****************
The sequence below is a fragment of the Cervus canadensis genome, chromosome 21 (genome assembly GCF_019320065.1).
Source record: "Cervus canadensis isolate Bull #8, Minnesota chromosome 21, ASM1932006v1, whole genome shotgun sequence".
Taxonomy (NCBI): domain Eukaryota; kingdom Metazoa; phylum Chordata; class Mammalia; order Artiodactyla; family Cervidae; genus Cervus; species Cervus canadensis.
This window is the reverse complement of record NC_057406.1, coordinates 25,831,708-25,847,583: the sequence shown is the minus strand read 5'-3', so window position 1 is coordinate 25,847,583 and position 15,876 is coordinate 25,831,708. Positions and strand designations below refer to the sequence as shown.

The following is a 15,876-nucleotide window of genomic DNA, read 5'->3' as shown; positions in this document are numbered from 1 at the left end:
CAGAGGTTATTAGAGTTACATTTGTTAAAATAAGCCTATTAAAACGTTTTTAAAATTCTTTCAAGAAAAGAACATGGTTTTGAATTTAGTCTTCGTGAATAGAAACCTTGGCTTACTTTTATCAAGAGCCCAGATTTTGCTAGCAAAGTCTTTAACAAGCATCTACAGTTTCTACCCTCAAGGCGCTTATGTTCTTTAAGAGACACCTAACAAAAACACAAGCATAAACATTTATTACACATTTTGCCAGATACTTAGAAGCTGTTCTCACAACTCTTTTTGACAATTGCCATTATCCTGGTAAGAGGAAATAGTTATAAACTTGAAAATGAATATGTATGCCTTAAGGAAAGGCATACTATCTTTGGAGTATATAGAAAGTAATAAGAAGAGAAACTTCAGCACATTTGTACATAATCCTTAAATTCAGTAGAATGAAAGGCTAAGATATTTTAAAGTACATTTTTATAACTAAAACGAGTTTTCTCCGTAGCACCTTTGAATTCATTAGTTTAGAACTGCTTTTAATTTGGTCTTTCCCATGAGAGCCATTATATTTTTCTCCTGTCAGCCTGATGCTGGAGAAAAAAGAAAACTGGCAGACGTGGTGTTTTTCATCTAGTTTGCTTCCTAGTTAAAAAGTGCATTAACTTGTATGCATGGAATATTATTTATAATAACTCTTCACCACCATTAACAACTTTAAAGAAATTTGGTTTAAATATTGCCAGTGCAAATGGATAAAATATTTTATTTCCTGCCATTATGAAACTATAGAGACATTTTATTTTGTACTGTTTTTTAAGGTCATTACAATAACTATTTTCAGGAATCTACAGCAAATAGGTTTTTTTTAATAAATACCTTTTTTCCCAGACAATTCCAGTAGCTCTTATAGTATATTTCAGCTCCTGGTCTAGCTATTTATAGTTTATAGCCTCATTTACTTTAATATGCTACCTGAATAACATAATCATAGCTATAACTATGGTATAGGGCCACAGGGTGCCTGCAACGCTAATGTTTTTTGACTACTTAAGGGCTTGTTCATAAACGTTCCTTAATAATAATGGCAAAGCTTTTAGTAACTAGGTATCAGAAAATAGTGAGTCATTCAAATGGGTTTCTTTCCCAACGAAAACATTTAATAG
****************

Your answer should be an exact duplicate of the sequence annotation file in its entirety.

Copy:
The sequence below is a fragment of the Cervus canadensis genome, chromosome 21 (genome assembly GCF_019320065.1).
Source record: "Cervus canadensis isolate Bull #8, Minnesota chromosome 21, ASM1932006v1, whole genome shotgun sequence".
Taxonomy (NCBI): domain Eukaryota; kingdom Metazoa; phylum Chordata; class Mammalia; order Artiodactyla; family Cervidae; genus Cervus; species Cervus canadensis.
This window is the reverse complement of record NC_057406.1, coordinates 25,831,708-25,847,583: the sequence shown is the minus strand read 5'-3', so window position 1 is coordinate 25,847,583 and position 15,876 is coordinate 25,831,708. Positions and strand designations below refer to the sequence as shown.

The following is a 15,876-nucleotide window of genomic DNA, read 5'->3' as shown; positions in this document are numbered from 1 at the left end:
CAGAGGTTATTAGAGTTACATTTGTTAAAATAAGCCTATTAAAACGTTTTTAAAATTCTTTCAAGAAAAGAACATGGTTTTGAATTTAGTCTTCGTGAATAGAAACCTTGGCTTACTTTTATCAAGAGCCCAGATTTTGCTAGCAAAGTCTTTAACAAGCATCTACAGTTTCTACCCTCAAGGCGCTTATGTTCTTTAAGAGACACCTAACAAAAACACAAGCATAAACATTTATTACACATTTTGCCAGATACTTAGAAGCTGTTCTCACAACTCTTTTTGACAATTGCCATTATCCTGGTAAGAGGAAATAGTTATAAACTTGAAAATGAATATGTATGCCTTAAGGAAAGGCATACTATCTTTGGAGTATATAGAAAGTAATAAGAAGAGAAACTTCAGCACATTTGTACATAATCCTTAAATTCAGTAGAATGAAAGGCTAAGATATTTTAAAGTACATTTTTATAACTAAAACGAGTTTTCTCCGTAGCACCTTTGAATTCATTAGTTTAGAACTGCTTTTAATTTGGTCTTTCCCATGAGAGCCATTATATTTTTCTCCTGTCAGCCTGATGCTGGAGAAAAAAGAAAACTGGCAGACGTGGTGTTTTTCATCTAGTTTGCTTCCTAGTTAAAAAGTGCATTAACTTGTATGCATGGAATATTATTTATAATAACTCTTCACCACCATTAACAACTTTAAAGAAATTTGGTTTAAATATTGCCAGTGCAAATGGATAAAATATTTTATTTCCTGCCATTATGAAACTATAGAGACATTTTATTTTGTACTGTTTTTTAAGGTCATTACAATAACTATTTTCAGGAATCTACAGCAAATAGGTTTTTTTTAATAAATACCTTTTTTCCCAGACAATTCCAGTAGCTCTTATAGTATATTTCAGCTCCTGGTCTAGCTATTTATAGTTTATAGCCTCATTTACTTTAATATGCTACCTGAATAACATAATCATAGCTATAACTATGGTATAGGGCCACAGGGTGCCTGCAACGCTAATGTTTTTTGACTACTTAAGGGCTTGTTCATAAACGTTCCTTAATAATAATGGCAAAGCTTTTAGTAACTAGGTATCAGAAAATAGTGAGTCATTCAAATGGGTTTCTTTCCCAACGAAAACATTTAATAG